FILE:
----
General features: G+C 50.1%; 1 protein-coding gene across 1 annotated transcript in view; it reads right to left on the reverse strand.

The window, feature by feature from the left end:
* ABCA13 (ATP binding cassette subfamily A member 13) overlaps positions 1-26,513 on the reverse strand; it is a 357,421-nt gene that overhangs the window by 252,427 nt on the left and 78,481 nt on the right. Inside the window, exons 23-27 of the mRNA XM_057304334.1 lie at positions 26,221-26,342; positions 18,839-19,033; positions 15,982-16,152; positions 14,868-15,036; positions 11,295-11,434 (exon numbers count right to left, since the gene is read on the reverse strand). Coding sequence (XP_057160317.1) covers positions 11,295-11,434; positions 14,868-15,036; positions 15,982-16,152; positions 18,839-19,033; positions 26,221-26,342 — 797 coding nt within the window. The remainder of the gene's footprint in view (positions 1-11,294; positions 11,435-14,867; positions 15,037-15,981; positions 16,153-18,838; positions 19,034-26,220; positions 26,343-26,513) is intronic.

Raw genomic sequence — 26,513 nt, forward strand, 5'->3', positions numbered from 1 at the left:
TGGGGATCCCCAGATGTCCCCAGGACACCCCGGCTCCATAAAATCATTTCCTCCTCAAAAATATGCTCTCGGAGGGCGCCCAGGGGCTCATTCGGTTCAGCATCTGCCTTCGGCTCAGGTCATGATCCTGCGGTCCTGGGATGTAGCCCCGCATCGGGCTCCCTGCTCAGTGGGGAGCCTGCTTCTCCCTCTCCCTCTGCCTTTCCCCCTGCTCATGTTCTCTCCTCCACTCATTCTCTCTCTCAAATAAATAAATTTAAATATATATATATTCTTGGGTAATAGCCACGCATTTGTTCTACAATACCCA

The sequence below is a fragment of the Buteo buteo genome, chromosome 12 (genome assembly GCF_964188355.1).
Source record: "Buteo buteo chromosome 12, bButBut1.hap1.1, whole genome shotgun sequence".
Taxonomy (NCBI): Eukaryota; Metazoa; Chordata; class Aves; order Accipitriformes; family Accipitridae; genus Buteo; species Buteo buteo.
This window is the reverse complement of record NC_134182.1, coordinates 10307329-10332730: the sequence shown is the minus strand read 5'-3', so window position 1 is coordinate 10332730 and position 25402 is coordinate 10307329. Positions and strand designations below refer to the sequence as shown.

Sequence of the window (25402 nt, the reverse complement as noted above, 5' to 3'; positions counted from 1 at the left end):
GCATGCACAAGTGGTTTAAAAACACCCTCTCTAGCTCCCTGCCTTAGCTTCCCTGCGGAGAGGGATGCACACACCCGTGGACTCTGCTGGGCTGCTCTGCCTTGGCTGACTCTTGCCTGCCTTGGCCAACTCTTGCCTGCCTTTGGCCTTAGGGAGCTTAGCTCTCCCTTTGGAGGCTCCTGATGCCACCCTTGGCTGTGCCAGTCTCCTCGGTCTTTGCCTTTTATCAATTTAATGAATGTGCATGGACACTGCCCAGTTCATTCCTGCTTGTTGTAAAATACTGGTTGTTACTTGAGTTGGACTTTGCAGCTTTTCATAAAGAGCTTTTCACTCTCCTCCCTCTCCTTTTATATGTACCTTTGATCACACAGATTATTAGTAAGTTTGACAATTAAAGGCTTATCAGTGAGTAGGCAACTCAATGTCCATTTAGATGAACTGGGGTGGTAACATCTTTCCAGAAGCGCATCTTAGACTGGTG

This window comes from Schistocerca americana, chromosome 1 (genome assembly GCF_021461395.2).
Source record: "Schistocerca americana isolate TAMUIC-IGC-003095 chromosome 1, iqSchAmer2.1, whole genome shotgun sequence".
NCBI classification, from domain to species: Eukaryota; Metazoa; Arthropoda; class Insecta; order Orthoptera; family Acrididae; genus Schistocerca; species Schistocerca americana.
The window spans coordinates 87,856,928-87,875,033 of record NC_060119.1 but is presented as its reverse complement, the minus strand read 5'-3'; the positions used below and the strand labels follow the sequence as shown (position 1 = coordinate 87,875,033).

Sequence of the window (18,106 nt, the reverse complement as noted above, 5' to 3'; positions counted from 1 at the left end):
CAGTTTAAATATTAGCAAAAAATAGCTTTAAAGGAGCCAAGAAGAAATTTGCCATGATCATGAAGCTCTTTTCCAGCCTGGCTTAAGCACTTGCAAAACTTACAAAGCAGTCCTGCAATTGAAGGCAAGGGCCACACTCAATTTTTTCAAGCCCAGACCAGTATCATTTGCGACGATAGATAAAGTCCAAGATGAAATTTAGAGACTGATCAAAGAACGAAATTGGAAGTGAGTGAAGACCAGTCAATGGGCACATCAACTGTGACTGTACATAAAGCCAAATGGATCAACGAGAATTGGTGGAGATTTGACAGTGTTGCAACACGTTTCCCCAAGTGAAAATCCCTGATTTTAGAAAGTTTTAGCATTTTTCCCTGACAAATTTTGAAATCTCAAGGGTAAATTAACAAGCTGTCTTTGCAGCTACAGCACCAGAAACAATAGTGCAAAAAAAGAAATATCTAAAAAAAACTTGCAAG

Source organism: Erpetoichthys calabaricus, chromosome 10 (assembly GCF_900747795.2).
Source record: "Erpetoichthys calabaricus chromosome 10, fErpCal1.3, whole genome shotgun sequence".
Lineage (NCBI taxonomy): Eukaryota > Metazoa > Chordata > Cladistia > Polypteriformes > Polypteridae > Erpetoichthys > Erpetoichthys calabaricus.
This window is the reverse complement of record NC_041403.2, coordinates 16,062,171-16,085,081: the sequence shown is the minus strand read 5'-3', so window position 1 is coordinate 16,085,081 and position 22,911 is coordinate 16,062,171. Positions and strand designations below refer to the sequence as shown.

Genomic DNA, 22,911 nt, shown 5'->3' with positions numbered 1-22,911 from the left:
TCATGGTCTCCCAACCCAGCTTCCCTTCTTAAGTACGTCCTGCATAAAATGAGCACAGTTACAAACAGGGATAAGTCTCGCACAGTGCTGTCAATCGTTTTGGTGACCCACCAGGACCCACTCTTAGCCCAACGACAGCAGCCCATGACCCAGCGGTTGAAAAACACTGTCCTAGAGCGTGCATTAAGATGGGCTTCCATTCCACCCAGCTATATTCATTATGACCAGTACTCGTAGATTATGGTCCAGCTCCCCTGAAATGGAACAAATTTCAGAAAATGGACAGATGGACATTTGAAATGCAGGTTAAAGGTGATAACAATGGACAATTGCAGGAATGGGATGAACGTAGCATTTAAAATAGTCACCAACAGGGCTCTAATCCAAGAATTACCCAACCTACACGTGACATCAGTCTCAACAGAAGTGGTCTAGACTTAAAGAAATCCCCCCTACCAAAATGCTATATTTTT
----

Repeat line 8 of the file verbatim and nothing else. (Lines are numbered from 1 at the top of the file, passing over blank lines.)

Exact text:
Taxonomy (NCBI): Eukaryota; Metazoa; Chordata; class Aves; order Accipitriformes; family Accipitridae; genus Buteo; species Buteo buteo.